Ooh, y'all! The Dangers of Proximal Alphabets by Kathleen Alcott is a winner! I snatched this one up last year after I watched a review of it on one of my fave BookTube channels, MercysBookishMusings. I picked it up and put it down over the summer, because it required a bit too much brain power at the time, but this time it stuck!
Jackson, James, and Ida grow up like siblings. The boys have no father in the picture, and Ida's lost her mom. Jackson's and James's mom, and Ida's dad, lean on each other and help each other out with the children until it's hard to tell where friends end and family begins.
Later in life, Ida and Jackson start a physical/romantic relationship, and James has to deal with the impact as well as his burgeoning drug addiction. The book opens with Ida reminiscing over her relationship with Jackson, which has ended badly, though we don't find out the details until near the end of the book.
Kathleen Alcott has crafted a unique story that really tests its readers' boundaries and ideas on relationships. It's kind of gross when Ida and Jackson start sleeping together. They grow up as family, but they are not related. What do we do with that? In some respects it seems wrong on a social norms level, even though there's "technically" no reason they can't be together.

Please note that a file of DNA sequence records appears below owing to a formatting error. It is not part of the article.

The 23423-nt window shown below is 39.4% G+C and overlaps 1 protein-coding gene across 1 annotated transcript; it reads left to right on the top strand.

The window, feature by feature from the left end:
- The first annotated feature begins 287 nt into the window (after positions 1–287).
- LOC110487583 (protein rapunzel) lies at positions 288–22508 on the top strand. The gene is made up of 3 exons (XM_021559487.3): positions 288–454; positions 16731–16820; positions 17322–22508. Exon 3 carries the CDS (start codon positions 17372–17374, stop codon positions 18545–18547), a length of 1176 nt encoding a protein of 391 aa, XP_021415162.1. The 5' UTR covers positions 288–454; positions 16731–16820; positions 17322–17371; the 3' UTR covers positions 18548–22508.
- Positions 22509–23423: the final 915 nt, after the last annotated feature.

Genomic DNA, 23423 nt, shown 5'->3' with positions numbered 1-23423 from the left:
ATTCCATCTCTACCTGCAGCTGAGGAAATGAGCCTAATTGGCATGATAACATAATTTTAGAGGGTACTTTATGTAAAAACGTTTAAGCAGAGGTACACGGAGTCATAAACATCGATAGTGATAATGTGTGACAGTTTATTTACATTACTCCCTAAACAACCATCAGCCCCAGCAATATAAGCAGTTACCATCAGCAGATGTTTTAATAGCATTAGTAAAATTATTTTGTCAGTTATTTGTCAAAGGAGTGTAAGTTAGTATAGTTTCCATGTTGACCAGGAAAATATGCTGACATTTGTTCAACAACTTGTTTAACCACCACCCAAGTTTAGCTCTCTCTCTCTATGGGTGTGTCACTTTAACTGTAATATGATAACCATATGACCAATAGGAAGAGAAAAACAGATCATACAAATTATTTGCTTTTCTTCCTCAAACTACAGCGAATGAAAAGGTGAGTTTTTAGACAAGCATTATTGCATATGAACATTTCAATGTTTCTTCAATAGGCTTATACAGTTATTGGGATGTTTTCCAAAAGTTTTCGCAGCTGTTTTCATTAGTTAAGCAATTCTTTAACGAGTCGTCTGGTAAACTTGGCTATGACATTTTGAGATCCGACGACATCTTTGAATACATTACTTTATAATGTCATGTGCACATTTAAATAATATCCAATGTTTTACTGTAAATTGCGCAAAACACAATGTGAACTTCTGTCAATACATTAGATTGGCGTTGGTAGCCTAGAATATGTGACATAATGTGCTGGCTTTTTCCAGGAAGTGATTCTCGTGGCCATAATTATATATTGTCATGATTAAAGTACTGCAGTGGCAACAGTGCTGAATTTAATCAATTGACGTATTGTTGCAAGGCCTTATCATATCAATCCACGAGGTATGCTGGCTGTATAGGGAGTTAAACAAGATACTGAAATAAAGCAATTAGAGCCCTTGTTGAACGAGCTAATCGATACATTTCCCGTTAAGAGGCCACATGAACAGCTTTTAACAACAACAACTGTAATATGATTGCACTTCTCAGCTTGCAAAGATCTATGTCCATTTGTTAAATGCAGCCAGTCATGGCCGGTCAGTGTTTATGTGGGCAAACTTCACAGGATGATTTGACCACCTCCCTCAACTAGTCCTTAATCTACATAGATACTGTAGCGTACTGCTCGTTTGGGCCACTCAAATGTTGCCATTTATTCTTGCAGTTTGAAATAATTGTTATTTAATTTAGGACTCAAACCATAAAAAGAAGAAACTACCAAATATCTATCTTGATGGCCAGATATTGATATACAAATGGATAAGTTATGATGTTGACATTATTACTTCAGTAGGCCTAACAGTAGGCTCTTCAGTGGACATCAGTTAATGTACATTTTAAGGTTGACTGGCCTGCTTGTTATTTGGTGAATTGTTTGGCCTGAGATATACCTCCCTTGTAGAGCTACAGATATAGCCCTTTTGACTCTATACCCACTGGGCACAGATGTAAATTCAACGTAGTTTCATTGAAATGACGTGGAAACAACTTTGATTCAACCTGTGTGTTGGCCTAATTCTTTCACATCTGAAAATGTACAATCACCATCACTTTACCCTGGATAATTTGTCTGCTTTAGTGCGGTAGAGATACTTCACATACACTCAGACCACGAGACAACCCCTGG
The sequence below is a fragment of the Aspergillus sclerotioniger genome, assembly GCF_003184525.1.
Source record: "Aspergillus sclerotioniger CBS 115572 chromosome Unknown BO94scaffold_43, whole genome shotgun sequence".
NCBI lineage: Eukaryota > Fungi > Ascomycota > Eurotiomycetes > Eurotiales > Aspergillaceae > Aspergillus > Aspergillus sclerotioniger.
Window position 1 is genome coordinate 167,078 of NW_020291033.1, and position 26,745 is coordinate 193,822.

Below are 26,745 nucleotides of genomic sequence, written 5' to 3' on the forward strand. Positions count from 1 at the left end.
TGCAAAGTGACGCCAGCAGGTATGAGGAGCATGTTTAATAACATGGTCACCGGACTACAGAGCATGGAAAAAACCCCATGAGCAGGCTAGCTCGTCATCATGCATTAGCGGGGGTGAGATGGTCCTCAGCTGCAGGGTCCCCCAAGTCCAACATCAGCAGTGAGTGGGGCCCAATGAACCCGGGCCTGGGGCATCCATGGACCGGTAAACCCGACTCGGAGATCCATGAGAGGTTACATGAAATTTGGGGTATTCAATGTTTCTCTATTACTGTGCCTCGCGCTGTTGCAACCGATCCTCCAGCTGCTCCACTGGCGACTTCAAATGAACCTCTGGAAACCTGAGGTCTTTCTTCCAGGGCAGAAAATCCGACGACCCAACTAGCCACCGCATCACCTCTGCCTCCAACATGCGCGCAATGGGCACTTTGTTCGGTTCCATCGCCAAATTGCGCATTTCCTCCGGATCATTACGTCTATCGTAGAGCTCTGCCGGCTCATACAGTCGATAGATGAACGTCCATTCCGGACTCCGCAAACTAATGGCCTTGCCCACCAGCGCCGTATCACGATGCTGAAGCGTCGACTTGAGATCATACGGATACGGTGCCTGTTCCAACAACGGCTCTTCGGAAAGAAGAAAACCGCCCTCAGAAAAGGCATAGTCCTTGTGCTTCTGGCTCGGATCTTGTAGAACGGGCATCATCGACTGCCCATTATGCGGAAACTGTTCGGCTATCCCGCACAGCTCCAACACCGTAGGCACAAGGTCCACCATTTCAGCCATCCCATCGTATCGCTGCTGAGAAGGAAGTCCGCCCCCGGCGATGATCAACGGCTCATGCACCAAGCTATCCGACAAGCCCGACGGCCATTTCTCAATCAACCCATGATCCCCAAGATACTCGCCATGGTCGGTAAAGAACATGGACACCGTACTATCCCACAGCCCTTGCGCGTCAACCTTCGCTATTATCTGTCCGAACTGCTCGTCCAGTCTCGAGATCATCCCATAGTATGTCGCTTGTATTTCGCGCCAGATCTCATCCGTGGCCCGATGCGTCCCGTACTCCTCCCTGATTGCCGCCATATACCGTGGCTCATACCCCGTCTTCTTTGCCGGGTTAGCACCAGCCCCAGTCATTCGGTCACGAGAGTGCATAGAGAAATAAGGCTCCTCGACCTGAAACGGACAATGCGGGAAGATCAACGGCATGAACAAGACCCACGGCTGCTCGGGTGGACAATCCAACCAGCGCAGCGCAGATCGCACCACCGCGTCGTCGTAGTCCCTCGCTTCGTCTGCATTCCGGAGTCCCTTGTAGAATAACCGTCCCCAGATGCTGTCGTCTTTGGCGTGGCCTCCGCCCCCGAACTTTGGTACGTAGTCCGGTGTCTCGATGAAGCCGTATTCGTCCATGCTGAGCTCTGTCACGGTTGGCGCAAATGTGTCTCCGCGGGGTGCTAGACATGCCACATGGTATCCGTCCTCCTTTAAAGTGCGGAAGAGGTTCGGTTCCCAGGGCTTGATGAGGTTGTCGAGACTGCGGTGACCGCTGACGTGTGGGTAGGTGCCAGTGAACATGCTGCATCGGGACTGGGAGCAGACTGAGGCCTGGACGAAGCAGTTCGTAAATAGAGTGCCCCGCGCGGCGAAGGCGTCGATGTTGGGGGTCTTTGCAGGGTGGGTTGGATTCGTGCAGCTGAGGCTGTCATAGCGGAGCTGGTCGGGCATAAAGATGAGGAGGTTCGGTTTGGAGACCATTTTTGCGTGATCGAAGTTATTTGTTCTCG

It becomes very clear throughout this book that boundaries are constantly in question. Just as I and J are situated together in the alphabet, Ida and Jackson are so close in life as to be inseparable. Jackson even refers to Ida, from childhood, simply as "I." They are so connected, they almost can't exist on their own.
The plot of this book is not terribly complicated, but it unfolds slowly. Alcott's writing is atmospheric and reminded me of the sticky summer afternoons of my childhood and the torrid emotions that went along with that time in life.
On a very technical level Alcott's sentences are strung together in a way that forces the reader to slowwww dowwwwwn--with odd clause arrangement and quirky phrasing--and take in the characterization and the nuances of the plot. It highlights the emotional intertwining of the characters as well as their triumphs, mistakes, and idiosyncrasies.
It's a little book at only 200ish pages, but Alcott manages to cram in a whole lotta great writing and big questions. Just my kind of thing.
Pub. Date: September 2012
Publisher: Other Press
Format: Trade Paperback
Source: Bought it!